In addition to rainbow trout, Lake Selmac is without a doubt the bluegill capital of Oregon Those flat-siders are literally all over the lake and they fight like the dickens.

Catching bluegill is easy to do and is an excellent way of introducing your kids to fishing.

My favorite method of catching bluegill would be to use a wooden spring bobber from Bass Pro Shops used with a glow-in-the-dark micro tube jig on the end of 2-pound test. I use 3/4-inch tubes from Radical Glow Lures. I’ll use a 1/64-ounce jig head and place the head inside the tube jig. For insurance, I add one Berkley Crappie Nibble to the end of the hook, or just add a small piece of a night crawler. The bites are instantaneous and you never know whether you’re going to catch a bluegill or a trout on these things. When your bobber goes down, set the hook.

There’s no limit on bluegill at Selmac.

There will also be several varieties of surfperch available for surf fishermen at various locales along the coast.

Here are the most ideal tides and times to catch both redtail and striped surfperch.

Fishing for surfperch is always the best on the incoming tide, especially during a three-hour window starting about two hours before high tide and up to an hour as the tide starts ebbing. Whenever this special window falls early in the morning or late in the evening, your chances of catching surfperch increases exponentially .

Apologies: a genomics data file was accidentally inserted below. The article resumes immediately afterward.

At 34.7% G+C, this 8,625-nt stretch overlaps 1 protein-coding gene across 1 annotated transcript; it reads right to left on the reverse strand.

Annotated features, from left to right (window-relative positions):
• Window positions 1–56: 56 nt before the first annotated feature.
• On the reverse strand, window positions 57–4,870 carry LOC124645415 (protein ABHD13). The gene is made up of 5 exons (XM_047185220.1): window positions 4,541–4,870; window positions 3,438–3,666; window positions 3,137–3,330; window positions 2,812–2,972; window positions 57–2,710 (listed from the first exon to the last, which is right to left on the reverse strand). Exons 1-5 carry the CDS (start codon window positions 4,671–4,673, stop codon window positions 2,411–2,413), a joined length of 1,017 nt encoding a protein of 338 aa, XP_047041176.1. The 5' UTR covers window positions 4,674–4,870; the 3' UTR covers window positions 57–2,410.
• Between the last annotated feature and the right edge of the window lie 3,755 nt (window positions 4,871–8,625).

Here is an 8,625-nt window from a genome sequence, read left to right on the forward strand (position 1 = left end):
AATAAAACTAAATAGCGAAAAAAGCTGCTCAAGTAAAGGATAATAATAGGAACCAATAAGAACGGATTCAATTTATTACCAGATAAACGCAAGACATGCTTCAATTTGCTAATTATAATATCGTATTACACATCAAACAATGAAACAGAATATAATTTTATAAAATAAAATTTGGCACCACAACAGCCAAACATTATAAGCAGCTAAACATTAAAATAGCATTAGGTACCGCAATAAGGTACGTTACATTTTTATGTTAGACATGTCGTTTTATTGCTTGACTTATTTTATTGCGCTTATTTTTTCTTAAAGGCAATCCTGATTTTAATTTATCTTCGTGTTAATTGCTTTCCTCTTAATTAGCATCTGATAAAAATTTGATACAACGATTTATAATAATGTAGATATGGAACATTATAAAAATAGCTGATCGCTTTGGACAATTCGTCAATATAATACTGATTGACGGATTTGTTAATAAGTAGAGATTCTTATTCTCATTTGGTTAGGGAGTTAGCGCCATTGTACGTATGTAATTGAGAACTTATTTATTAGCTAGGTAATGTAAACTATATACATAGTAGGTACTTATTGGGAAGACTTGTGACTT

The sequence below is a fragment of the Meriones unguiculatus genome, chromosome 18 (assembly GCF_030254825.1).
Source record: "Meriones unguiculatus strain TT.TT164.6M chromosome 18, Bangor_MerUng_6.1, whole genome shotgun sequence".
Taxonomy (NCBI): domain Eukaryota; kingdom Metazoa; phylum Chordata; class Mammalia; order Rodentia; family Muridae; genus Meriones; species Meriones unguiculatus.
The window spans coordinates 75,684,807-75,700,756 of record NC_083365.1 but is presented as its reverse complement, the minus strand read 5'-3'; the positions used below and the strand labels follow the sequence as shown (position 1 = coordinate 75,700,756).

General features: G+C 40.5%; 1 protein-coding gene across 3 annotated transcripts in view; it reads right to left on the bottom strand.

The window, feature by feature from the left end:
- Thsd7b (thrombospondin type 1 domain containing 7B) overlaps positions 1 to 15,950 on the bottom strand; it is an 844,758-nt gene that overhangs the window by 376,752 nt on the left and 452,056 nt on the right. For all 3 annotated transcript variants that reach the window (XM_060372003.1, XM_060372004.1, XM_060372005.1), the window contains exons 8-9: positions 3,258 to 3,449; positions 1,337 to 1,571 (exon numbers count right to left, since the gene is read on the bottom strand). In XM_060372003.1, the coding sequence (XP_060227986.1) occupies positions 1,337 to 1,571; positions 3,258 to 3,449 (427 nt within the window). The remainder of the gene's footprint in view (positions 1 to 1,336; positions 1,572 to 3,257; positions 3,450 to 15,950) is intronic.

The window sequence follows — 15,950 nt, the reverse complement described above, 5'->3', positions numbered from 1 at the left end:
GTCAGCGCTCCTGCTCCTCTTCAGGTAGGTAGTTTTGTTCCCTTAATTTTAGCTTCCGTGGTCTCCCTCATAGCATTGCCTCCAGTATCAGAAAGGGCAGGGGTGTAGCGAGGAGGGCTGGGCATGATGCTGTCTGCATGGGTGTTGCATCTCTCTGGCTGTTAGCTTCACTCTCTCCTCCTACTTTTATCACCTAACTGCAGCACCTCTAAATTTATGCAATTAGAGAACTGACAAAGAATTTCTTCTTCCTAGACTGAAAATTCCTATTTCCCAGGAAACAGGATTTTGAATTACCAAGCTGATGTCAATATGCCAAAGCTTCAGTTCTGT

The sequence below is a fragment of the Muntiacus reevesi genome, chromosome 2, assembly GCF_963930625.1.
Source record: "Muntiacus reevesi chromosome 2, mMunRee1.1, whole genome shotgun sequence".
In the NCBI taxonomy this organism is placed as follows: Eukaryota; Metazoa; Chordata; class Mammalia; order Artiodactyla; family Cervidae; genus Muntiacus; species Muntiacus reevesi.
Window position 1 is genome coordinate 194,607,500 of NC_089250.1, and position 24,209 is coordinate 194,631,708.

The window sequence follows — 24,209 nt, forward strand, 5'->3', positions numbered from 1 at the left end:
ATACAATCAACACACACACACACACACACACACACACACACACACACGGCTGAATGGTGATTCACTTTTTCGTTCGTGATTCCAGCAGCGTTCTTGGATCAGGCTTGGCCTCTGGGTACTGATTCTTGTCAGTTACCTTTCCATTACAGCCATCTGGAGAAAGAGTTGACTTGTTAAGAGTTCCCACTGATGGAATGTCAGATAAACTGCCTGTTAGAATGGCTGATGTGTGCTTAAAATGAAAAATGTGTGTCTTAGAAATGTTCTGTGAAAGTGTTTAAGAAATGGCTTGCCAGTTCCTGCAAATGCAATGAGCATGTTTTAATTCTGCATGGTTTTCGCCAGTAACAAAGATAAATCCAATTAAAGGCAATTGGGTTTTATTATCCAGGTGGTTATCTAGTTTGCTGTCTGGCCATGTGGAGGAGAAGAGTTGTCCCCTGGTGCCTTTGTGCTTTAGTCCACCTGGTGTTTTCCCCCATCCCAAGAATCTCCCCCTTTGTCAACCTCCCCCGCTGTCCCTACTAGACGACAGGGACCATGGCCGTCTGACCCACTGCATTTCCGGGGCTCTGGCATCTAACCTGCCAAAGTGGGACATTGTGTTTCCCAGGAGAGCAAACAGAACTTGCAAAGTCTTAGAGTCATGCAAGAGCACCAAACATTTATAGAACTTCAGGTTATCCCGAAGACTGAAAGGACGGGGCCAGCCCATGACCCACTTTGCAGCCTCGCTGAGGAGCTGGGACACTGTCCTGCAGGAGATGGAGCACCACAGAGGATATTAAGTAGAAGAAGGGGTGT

That puts today’s (June 7) hot evening bite between 6 and 9 p.m. On Sunday, the best surfperch bite switches to the morning starting at 7 a.m.

Great local fishing locations for redtail as well as striped surfperch are at Crissey Field, the stretch of beach about one-half mile north from the Winchuck River, McVay Park and Chetco Point Park.

Superb locations near Gold Beach are at Pistol River, Kissing Rock, the south side of the Gold Beach South Jetty, the Gold Beach South Jetty Spit and just down the beach from the Nesika Beach Rest Stop.

The best bait is the cheapest — small pieces of raw shrimp used on a size 6 hook. Go to the frozen food section at Fred Meyer and purchase a bag of uncooked shrimp for about 7 bucks and you’ll have enough bait for many, many fishing trips.

To complete the trifecta, the crab dock at the Port of Brookings Harbor located on the south jetty will also provide anglers with great opportunities to catch Dungeness crab.

I do not recommend crabbers use pots here, or even heavy rings, because they all eventually become a part of the iron orchard, a place near the rocks that devours this type of gear with no mercy. The best crab-catching devices are folding appliances called butterfly traps.

The best bait for crabbing has always been inexpensive chicken legs and thighs. Chicken also discourages activity from the pinnipeds, which seem to devour other baits like steelhead and salmon.

During free fishing weekend, folks are not required to purchase a fishing or shellfish license, or buy any fishing tags.  In Oregon, free fishing means “free.” In California, you still have to purchase salmon tags even on their free fishing weekend. And that is not really free.

Tight lines!